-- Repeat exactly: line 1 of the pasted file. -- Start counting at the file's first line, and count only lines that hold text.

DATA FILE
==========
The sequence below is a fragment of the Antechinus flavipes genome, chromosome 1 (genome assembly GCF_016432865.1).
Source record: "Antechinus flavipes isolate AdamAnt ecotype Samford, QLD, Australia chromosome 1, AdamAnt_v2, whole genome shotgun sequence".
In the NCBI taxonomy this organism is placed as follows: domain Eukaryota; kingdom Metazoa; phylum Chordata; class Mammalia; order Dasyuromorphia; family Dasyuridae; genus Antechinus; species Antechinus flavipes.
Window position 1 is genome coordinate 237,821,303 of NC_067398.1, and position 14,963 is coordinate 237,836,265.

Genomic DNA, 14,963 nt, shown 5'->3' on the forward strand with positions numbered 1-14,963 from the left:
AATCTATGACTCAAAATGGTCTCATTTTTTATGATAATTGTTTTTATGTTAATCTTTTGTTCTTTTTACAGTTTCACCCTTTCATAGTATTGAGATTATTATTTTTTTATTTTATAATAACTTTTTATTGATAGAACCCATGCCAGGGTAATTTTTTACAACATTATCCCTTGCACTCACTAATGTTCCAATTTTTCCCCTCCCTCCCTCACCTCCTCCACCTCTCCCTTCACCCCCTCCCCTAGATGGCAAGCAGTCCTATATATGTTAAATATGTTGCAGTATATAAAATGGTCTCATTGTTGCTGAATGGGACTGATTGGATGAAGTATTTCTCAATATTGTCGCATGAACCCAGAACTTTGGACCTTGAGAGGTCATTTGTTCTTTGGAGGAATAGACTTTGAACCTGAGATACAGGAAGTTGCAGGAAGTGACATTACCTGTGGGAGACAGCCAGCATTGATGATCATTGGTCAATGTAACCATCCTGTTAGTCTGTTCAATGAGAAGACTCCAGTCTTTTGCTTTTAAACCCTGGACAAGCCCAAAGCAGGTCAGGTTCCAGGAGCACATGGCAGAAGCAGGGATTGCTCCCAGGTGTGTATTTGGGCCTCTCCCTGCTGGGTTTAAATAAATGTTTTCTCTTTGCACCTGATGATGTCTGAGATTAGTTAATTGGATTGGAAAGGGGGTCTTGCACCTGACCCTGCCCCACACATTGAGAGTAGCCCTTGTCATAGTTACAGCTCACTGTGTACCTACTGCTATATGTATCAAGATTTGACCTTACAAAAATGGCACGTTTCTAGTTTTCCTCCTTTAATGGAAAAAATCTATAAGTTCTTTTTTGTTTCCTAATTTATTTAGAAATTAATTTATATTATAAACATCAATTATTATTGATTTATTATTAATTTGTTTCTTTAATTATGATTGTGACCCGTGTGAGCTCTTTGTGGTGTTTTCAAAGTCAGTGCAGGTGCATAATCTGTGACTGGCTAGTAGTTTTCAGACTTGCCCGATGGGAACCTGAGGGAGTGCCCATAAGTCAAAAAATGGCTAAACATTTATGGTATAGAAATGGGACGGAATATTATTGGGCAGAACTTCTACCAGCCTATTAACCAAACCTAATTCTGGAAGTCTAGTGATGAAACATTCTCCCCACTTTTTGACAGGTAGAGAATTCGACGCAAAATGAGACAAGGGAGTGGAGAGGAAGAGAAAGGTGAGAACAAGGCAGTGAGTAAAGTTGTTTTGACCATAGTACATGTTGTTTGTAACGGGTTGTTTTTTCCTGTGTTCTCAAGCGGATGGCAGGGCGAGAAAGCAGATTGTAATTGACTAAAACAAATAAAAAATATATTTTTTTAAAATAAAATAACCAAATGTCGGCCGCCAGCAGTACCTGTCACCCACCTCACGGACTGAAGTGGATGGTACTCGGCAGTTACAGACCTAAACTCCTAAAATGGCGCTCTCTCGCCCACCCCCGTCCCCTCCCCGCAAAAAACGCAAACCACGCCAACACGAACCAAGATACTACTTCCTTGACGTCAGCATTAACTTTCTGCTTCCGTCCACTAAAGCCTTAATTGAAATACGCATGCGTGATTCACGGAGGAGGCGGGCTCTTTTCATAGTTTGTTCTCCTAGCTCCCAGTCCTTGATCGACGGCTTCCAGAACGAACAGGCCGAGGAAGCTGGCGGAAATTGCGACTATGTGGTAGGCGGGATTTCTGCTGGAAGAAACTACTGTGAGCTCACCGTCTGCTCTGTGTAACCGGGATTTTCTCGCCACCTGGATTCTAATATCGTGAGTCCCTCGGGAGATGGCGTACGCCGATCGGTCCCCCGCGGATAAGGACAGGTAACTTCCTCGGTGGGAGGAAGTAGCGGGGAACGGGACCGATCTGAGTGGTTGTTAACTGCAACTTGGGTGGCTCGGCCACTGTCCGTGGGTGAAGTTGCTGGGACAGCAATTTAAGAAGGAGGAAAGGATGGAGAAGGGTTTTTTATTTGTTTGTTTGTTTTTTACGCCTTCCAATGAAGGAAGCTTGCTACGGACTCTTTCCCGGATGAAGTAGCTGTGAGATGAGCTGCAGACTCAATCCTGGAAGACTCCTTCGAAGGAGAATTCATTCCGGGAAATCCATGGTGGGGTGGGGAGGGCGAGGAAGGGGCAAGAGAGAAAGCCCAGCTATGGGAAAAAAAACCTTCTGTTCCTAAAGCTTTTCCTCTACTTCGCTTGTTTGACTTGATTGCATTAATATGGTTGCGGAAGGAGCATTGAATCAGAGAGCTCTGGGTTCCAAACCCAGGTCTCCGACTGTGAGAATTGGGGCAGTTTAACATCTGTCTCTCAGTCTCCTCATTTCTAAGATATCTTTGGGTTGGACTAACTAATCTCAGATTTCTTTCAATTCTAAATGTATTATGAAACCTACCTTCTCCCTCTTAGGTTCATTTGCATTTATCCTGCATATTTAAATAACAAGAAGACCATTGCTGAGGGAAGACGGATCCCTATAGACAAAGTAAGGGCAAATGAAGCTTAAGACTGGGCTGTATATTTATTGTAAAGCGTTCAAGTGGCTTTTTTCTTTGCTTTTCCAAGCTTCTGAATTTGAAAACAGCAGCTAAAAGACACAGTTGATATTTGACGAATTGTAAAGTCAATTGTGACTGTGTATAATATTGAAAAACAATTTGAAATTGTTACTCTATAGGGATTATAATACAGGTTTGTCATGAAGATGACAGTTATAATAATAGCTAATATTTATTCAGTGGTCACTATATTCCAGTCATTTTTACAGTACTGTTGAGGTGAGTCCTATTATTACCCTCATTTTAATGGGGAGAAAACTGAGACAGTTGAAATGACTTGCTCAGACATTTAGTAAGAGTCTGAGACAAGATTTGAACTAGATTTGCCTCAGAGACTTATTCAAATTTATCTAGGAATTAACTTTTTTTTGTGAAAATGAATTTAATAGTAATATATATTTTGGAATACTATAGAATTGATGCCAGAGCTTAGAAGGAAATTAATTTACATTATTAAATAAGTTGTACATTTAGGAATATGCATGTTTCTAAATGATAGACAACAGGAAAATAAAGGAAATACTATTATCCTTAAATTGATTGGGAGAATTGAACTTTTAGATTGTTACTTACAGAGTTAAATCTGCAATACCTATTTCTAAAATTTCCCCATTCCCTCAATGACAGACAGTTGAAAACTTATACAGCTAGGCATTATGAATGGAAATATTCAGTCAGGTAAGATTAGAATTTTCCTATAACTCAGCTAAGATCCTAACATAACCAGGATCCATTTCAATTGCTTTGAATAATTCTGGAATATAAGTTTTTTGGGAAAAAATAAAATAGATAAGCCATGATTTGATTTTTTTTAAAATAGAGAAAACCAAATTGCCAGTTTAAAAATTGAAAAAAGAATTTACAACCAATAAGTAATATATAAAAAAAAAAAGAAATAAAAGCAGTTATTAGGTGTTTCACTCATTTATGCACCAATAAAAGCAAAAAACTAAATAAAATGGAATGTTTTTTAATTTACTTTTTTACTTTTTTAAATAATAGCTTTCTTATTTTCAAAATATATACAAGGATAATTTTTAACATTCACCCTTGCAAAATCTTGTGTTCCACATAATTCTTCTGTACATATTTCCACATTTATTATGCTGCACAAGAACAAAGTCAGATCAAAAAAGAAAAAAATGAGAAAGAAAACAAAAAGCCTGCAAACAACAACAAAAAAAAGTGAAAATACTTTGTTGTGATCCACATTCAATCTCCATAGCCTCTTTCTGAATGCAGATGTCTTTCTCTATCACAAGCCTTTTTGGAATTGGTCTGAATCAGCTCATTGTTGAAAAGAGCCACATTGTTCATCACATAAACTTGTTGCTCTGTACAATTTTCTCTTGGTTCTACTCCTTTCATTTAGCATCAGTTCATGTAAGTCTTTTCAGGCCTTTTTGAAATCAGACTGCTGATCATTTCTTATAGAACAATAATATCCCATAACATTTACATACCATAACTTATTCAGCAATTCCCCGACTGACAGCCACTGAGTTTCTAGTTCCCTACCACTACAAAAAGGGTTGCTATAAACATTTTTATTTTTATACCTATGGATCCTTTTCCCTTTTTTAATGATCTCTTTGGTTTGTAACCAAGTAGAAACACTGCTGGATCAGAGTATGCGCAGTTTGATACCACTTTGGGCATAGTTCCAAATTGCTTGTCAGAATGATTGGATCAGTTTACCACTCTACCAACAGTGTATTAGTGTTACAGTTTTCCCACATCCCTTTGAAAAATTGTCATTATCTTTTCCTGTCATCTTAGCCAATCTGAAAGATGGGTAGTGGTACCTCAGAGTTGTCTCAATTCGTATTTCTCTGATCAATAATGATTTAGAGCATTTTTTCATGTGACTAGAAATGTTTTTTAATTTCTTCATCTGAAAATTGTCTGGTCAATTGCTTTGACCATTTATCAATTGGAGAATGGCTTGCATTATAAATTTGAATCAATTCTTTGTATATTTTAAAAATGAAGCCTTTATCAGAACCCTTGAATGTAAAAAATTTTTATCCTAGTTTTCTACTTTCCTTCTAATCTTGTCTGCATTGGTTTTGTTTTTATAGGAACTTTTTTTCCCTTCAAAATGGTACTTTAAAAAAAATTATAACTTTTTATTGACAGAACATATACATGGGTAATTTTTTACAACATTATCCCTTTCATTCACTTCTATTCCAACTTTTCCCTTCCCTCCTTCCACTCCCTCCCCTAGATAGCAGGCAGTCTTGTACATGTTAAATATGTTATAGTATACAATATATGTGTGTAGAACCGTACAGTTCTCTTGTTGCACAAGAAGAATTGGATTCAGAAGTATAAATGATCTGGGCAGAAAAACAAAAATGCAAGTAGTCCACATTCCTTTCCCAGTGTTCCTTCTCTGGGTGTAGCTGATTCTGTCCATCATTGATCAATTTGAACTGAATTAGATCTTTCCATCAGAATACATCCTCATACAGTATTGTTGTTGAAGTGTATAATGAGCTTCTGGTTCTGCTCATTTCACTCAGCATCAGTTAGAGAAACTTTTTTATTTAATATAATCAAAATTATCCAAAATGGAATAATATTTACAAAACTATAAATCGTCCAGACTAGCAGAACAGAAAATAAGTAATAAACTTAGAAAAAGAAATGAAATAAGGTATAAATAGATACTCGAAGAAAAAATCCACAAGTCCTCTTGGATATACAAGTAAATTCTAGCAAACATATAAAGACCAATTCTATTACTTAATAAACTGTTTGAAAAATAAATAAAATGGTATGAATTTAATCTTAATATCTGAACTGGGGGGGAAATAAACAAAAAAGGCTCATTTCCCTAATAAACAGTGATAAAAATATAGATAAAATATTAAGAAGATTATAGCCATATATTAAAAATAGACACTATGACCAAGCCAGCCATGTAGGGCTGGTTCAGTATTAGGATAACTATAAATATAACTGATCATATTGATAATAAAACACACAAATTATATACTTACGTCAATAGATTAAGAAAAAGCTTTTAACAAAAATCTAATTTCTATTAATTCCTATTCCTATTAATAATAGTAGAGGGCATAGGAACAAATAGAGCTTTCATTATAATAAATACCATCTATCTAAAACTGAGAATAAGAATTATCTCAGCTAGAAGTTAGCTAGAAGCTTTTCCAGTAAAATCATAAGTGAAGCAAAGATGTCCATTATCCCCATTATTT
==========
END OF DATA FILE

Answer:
The sequence below is a fragment of the Antechinus flavipes genome, chromosome 1 (genome assembly GCF_016432865.1).